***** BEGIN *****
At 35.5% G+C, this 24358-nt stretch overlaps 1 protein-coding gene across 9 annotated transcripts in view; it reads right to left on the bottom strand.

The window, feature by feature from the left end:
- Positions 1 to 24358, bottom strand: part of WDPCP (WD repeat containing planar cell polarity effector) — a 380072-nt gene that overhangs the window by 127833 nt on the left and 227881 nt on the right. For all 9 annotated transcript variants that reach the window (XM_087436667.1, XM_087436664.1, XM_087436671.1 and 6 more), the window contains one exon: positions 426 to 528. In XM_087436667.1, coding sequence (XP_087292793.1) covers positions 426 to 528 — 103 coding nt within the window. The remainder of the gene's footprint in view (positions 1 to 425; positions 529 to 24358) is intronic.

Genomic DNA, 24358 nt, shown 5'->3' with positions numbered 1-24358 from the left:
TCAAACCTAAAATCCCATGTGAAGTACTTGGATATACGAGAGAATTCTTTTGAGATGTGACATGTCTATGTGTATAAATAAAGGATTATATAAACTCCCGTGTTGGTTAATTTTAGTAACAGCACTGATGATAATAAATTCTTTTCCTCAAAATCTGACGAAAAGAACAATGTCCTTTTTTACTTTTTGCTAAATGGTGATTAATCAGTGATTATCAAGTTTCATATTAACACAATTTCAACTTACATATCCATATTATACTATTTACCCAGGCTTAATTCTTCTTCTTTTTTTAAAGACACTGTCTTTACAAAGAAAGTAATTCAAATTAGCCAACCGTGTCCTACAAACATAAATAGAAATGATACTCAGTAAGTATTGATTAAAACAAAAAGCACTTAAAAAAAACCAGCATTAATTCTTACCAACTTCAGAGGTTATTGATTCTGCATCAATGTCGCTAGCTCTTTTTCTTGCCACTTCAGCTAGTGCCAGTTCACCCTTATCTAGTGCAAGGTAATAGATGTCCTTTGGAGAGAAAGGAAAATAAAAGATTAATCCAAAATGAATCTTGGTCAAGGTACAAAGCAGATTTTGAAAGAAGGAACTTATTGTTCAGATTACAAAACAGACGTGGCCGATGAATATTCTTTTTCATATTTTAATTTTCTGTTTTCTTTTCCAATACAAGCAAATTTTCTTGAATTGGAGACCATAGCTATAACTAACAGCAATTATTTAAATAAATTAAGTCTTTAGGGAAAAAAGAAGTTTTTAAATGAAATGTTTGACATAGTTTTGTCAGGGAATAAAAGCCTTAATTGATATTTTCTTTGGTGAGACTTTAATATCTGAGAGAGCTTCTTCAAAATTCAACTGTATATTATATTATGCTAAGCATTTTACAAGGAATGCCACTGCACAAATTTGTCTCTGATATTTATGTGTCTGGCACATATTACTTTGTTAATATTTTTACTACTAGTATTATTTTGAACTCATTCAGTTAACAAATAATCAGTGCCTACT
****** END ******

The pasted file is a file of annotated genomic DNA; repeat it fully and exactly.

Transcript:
At 35.5% G+C, this 24358-nt stretch overlaps 1 protein-coding gene across 9 annotated transcripts in view; it reads right to left on the bottom strand.

The window, feature by feature from the left end:
- Positions 1 to 24358, bottom strand: part of WDPCP (WD repeat containing planar cell polarity effector) — a 380072-nt gene that overhangs the window by 127833 nt on the left and 227881 nt on the right. For all 9 annotated transcript variants that reach the window (XM_087436667.1, XM_087436664.1, XM_087436671.1 and 6 more), the window contains one exon: positions 426 to 528. In XM_087436667.1, coding sequence (XP_087292793.1) covers positions 426 to 528 — 103 coding nt within the window. The remainder of the gene's footprint in view (positions 1 to 425; positions 529 to 24358) is intronic.

Genomic DNA, 24358 nt, shown 5'->3' with positions numbered 1-24358 from the left:
TCAAACCTAAAATCCCATGTGAAGTACTTGGATATACGAGAGAATTCTTTTGAGATGTGACATGTCTATGTGTATAAATAAAGGATTATATAAACTCCCGTGTTGGTTAATTTTAGTAACAGCACTGATGATAATAAATTCTTTTCCTCAAAATCTGACGAAAAGAACAATGTCCTTTTTTACTTTTTGCTAAATGGTGATTAATCAGTGATTATCAAGTTTCATATTAACACAATTTCAACTTACATATCCATATTATACTATTTACCCAGGCTTAATTCTTCTTCTTTTTTTAAAGACACTGTCTTTACAAAGAAAGTAATTCAAATTAGCCAACCGTGTCCTACAAACATAAATAGAAATGATACTCAGTAAGTATTGATTAAAACAAAAAGCACTTAAAAAAAACCAGCATTAATTCTTACCAACTTCAGAGGTTATTGATTCTGCATCAATGTCGCTAGCTCTTTTTCTTGCCACTTCAGCTAGTGCCAGTTCACCCTTATCTAGTGCAAGGTAATAGATGTCCTTTGGAGAGAAAGGAAAATAAAAGATTAATCCAAAATGAATCTTGGTCAAGGTACAAAGCAGATTTTGAAAGAAGGAACTTATTGTTCAGATTACAAAACAGACGTGGCCGATGAATATTCTTTTTCATATTTTAATTTTCTGTTTTCTTTTCCAATACAAGCAAATTTTCTTGAATTGGAGACCATAGCTATAACTAACAGCAATTATTTAAATAAATTAAGTCTTTAGGGAAAAAAGAAGTTTTTAAATGAAATGTTTGACATAGTTTTGTCAGGGAATAAAAGCCTTAATTGATATTTTCTTTGGTGAGACTTTAATATCTGAGAGAGCTTCTTCAAAATTCAACTGTATATTATATTATGCTAAGCATTTTACAAGGAATGCCACTGCACAAATTTGTCTCTGATATTTATGTGTCTGGCACATATTACTTTGTTAATATTTTTACTACTAGTATTATTTTGAACTCATTCAGTTAACAAATAATCAGTGCCTACT